Studying Abroad

A half-dozen collegians are representing their countries in the FIBA World Championships

Sept. 1, 2006

By Bryan Armen Graham


Bryan is a basketball editor for and contributes on a regular weekly basis.
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Not until the World Cup in June did my roommates and I decide to supplement our cable package with the digital video recorder option.


In the three months since, DVR has enabled my idiot-box addiction with commercial-free runnings of junk-food staples The Real World and Beverly Hills, 90210. But another positive by-product of the godsend has been the opportunity to take in this month's FIBA World Championship on my own terms, a tournament I never could have justified watching during its scheduled broadcast hours.


With Turkey suffering an 83-58 ouster at the hands of Argentina in the quarterfinals Tuesday, the last of the six active collegiate players participating in what's billed as the world's most prestigious basketball event is headed back to the states, where Division I teams open official practices six weeks from Sunday. Here's a quick glance at how each of the collegians fared:


Engin Atsur, Turkey/North Carolina State


The surprise team of the event has been Turkey, which failed to earn a spot in the FIBA World Championship field during qualifying at EuroBasket 2005 -- but secured an eleventh-hour berth through one of four wild card invitations issued by the FIBA in November. Ranked No. 18 in the world and playing without NBA stars Mehmet Okur and Hedo Turkoglu, the Turks won five of seven games, before bowing out in the quarterfinals to an Argentina side that has made it all the way to the semis.


After finishing second place in Group C with a 4-1 record, the Turks advanced into the knockout round and a Round-of-16 match with Slovenia. Atsur, a three-year veteran with the Wolfpack, drained consecutive 3-pointers during the last four minutes of regulation to propel Turkey to a come-from-behind 80-74 victory. The 6-foot-4, 200-pound native of Istanbul averaged 7.0 points in seven contests.


Atsur will be the leading returning scorer for a Wolfpack team that finished 22-10 and advanced to the second round of the NCAA tournament.


They Said It: "He doesn't have big experience on the international level, but he's got a big heart and you (saw) that on the court today." --Turkey teammate Sergan Erdogan on Atsur.


Ekene Ibekwe, Nigeria/Maryland


Ibekwe, who withdrew from the NBA draft in June to return to College Park for his senior season, came this close to helping his country to one of the most memorable upsets of the tournament.


After advancing through pool play with a 2-3 record, Nigeria drew the Germans in the Round of 16. Going head to head with Dirk Nowitzki for most of the evening, the 6-foot-9, 220-pound product of California, recorded 22 points and 10 rebounds -- but his country found itself on the wrong end of a 78-77 result that came down to the final possession.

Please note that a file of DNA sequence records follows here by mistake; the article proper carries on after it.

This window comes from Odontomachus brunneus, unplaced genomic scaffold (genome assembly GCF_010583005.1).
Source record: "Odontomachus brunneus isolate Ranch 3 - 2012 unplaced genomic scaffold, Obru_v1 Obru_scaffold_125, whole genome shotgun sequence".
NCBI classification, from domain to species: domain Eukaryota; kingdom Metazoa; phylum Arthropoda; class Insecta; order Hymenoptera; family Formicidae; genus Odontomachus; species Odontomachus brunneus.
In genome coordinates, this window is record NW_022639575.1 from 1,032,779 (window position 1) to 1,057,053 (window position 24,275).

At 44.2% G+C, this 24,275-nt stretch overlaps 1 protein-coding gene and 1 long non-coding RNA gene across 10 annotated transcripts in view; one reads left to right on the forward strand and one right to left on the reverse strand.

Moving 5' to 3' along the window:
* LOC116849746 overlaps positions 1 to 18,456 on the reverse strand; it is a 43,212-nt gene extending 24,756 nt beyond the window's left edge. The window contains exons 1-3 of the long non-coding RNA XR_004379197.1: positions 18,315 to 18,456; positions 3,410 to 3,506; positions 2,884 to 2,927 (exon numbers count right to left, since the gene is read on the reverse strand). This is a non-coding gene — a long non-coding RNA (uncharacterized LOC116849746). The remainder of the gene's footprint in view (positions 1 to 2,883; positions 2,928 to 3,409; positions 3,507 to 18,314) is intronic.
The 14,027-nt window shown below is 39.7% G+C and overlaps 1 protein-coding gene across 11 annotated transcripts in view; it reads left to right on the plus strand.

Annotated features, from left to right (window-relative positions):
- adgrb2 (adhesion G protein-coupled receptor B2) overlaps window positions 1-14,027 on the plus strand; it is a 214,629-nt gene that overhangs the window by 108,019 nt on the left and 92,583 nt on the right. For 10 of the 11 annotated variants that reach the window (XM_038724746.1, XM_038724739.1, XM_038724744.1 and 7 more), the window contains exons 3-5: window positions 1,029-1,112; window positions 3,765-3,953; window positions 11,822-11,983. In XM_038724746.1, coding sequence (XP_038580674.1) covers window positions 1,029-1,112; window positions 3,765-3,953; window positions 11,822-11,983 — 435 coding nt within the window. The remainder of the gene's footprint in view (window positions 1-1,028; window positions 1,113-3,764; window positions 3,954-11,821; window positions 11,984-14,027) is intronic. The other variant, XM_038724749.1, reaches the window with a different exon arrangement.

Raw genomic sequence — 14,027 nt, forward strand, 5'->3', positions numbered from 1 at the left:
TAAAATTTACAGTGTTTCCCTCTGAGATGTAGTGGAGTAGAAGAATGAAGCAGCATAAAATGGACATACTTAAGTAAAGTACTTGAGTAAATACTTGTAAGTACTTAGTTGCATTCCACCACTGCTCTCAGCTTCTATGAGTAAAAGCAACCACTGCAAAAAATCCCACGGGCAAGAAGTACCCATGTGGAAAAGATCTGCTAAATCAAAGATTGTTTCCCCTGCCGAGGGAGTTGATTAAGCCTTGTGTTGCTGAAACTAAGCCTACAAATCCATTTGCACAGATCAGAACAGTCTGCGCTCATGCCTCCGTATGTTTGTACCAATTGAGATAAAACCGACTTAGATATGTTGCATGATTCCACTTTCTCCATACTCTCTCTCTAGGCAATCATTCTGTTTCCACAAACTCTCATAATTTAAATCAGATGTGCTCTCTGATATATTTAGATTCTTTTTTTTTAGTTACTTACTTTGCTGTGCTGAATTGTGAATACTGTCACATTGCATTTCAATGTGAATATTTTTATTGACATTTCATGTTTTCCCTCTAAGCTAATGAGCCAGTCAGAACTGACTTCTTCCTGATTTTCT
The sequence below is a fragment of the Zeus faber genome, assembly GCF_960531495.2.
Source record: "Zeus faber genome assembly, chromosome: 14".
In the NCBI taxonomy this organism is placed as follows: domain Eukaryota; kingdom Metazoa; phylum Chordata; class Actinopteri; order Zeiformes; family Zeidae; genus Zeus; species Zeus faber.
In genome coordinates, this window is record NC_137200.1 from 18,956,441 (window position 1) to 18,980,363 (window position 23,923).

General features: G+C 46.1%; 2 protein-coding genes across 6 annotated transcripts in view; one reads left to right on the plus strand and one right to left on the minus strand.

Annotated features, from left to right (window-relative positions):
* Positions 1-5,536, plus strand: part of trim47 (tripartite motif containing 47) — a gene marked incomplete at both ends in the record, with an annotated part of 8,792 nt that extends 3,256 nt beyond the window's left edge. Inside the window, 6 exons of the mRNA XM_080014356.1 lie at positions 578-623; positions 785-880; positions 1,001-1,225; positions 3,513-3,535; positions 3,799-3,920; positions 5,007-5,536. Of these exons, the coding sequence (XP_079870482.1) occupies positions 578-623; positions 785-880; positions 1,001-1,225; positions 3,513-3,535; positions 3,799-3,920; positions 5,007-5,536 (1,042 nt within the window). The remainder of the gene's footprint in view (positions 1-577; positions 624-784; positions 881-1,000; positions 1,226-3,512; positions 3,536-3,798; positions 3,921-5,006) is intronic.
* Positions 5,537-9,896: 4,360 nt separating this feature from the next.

Ibekwe averaged 11.1 points and a team-best 6.6 rebounds last season, and looks to help return the Terps to the NCAA tournament as a senior after a two-year absence.


They Said It: "I just wanted to play well for my country. For me personally as a college player, this was a great experience, one that I couldn't pass up. To get the chance to come out here and go up against the likes of Dirk Nowitzki and Boris Diaw -- that's the reason why I came. It's tough to play against those guys but I enjoyed the challenge." --Ibekwe following the loss to Germany.


Josh Akognon, Nigeria/Cal State Fullerton


The American-born Akongon played his first two seasons at Washington State, leading the Cougars in scoring as a sophomore, before announcing his intent to transfer to Fullerton in March.


The 5-foot-10 guard made headlines on the first day of the tournament, hitting a crucial 3-pointer that lifted his team to an 82-75 upset of Serbia & Montenegro, the defending world champions. The California native averaged 2.1 points as a deep reserve for Coach Sam Vincent.


Akognon will sit out the 2006-07 season in accordance with transfer rules before joining the Titans full-time in 2007-08.


They Said It: "We stuck to our game plan. ... We knew we were the quicker team. They were bigger but we got the job done." --Nigeria swingman Ime Udoka on the upset.


Aaron Bruce, Australia/Baylor


Bruce, an honorable mention All-Big 12 selection as a junior, made the Australian national side as a reserve guard and saw time off the bench.


The Australian native recorded his tournament-high with an eight-point effort in a 72-69 loss to Greece and helped his country to a 2-3 record and a knockout-stage battle against the United States. The Americans pounded the Boomers, 113-73, but Bruce put down six points on 3-for-3 shooting.


The former Big 12 Freshman of the Year, averaged 18.2 points during his first season in Waco, the highest scoring average for a first-year player in Big 12 history. Bruce ranked second on the Bears in scoring with 13.5 points per game this past season.